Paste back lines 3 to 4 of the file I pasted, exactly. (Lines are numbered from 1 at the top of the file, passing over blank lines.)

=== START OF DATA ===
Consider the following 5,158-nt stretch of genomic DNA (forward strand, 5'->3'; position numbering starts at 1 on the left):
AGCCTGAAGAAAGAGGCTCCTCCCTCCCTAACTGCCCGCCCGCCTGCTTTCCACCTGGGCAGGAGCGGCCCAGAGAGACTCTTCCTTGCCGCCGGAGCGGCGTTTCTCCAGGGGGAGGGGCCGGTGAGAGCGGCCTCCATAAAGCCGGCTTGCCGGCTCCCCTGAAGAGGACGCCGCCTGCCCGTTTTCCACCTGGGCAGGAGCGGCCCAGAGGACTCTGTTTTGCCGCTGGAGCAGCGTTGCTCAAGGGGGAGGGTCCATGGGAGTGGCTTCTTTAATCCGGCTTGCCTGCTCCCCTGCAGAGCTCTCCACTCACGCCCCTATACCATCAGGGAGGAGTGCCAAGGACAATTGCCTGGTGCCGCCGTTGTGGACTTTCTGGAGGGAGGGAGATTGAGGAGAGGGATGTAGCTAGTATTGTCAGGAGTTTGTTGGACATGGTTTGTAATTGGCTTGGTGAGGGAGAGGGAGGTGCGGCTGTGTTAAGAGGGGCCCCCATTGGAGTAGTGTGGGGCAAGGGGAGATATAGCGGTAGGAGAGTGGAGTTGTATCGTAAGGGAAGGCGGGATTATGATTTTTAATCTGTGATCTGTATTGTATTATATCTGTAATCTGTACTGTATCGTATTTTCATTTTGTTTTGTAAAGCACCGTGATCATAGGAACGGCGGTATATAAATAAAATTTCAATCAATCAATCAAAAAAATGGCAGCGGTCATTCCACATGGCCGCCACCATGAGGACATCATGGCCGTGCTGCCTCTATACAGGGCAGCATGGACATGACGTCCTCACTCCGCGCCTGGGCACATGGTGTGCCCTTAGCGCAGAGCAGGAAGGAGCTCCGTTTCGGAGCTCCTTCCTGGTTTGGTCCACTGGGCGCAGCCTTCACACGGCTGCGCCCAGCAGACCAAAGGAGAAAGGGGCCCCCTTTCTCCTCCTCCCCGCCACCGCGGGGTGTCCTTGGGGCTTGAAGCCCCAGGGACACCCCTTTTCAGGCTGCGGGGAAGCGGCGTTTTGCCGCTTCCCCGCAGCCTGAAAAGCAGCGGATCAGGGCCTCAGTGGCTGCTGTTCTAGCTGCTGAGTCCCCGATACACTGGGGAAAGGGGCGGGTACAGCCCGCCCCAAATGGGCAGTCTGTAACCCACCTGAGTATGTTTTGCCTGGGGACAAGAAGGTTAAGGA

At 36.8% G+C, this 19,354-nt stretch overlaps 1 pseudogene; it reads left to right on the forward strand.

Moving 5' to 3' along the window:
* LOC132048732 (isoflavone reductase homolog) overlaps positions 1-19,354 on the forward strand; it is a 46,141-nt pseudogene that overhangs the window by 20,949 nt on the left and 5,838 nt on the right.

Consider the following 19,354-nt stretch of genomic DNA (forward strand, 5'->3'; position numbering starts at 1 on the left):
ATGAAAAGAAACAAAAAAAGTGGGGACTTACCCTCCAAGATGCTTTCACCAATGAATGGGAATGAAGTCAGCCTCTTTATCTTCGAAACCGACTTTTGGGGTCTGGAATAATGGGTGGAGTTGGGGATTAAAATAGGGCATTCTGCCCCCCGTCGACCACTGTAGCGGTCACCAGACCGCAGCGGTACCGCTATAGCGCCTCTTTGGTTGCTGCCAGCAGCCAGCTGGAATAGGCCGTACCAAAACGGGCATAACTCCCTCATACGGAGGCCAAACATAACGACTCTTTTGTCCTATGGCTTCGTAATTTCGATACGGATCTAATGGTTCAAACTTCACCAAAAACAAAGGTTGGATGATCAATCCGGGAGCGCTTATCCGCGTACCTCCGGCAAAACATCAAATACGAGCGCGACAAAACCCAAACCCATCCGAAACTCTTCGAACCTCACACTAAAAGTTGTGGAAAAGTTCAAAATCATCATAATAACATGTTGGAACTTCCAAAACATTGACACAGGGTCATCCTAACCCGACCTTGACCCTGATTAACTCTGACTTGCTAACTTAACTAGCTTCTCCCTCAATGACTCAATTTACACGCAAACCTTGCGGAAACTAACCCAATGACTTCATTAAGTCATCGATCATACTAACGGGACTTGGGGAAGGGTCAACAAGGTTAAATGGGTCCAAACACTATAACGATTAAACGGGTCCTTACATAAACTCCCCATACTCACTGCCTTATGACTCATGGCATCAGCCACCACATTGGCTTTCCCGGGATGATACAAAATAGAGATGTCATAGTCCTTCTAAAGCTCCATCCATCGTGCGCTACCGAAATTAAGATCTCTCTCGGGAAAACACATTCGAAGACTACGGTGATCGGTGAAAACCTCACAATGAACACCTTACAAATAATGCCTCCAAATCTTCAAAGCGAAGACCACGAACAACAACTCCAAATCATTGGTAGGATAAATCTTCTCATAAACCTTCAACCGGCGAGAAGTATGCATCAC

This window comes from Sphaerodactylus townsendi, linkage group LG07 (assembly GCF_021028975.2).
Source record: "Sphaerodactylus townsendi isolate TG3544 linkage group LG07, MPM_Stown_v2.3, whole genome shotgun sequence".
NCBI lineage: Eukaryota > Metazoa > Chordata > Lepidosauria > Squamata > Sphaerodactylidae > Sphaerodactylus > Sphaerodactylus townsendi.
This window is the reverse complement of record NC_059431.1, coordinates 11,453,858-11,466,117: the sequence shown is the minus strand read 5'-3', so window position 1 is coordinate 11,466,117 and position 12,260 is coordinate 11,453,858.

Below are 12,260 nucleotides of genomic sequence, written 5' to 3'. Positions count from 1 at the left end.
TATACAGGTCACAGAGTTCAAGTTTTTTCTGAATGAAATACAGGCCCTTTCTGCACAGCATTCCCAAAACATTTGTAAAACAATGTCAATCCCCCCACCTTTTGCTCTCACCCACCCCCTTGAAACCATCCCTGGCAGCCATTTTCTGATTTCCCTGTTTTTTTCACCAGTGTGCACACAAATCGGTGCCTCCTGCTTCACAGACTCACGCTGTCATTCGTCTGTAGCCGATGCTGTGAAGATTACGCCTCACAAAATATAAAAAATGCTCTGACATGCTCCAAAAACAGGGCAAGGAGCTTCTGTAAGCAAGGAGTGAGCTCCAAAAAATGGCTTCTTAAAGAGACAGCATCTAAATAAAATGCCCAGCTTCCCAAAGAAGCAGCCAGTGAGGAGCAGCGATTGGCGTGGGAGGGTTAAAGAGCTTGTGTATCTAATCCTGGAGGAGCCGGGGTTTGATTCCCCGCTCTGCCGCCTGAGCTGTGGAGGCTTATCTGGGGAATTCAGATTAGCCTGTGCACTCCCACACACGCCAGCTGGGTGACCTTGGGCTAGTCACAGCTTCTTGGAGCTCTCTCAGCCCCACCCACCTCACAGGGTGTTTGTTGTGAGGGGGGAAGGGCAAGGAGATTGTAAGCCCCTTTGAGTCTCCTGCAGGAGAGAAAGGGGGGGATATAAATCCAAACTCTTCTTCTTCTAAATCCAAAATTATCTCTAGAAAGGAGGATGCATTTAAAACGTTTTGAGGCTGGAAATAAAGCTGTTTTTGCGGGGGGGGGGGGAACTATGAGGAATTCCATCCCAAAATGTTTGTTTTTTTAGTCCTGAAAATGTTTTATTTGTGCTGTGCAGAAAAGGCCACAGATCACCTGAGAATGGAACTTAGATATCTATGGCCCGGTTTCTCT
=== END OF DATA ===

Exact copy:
At 36.8% G+C, this 19,354-nt stretch overlaps 1 pseudogene; it reads left to right on the forward strand.

Moving 5' to 3' along the window: